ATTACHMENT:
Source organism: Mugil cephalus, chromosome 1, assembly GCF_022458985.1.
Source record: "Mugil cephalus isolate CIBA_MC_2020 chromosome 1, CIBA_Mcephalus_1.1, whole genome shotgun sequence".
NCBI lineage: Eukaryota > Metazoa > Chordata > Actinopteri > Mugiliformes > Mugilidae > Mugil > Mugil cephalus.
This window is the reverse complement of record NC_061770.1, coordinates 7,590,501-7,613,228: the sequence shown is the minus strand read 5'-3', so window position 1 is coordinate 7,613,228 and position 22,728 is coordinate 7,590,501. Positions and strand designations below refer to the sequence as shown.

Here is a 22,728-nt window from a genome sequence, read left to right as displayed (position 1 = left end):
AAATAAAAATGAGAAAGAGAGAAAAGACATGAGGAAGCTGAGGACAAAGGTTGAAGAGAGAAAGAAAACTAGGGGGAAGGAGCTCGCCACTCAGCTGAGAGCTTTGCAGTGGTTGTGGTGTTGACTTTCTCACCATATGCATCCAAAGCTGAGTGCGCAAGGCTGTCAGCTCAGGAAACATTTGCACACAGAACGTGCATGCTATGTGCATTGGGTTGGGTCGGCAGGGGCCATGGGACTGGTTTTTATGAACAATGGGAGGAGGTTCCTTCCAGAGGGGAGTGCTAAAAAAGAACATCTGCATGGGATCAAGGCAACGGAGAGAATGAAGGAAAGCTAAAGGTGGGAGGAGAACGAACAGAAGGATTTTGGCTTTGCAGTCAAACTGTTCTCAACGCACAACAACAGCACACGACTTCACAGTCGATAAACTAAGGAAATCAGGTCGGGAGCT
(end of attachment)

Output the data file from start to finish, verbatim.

Source organism: Mugil cephalus, chromosome 1, assembly GCF_022458985.1.
Source record: "Mugil cephalus isolate CIBA_MC_2020 chromosome 1, CIBA_Mcephalus_1.1, whole genome shotgun sequence".
NCBI lineage: Eukaryota > Metazoa > Chordata > Actinopteri > Mugiliformes > Mugilidae > Mugil > Mugil cephalus.
This window is the reverse complement of record NC_061770.1, coordinates 7,590,501-7,613,228: the sequence shown is the minus strand read 5'-3', so window position 1 is coordinate 7,613,228 and position 22,728 is coordinate 7,590,501. Positions and strand designations below refer to the sequence as shown.

Here is a 22,728-nt window from a genome sequence, read left to right as displayed (position 1 = left end):
AAATAAAAATGAGAAAGAGAGAAAAGACATGAGGAAGCTGAGGACAAAGGTTGAAGAGAGAAAGAAAACTAGGGGGAAGGAGCTCGCCACTCAGCTGAGAGCTTTGCAGTGGTTGTGGTGTTGACTTTCTCACCATATGCATCCAAAGCTGAGTGCGCAAGGCTGTCAGCTCAGGAAACATTTGCACACAGAACGTGCATGCTATGTGCATTGGGTTGGGTCGGCAGGGGCCATGGGACTGGTTTTTATGAACAATGGGAGGAGGTTCCTTCCAGAGGGGAGTGCTAAAAAAGAACATCTGCATGGGATCAAGGCAACGGAGAGAATGAAGGAAAGCTAAAGGTGGGAGGAGAACGAACAGAAGGATTTTGGCTTTGCAGTCAAACTGTTCTCAACGCACAACAACAGCACACGACTTCACAGTCGATAAACTAAGGAAATCAGGTCGGGAGCT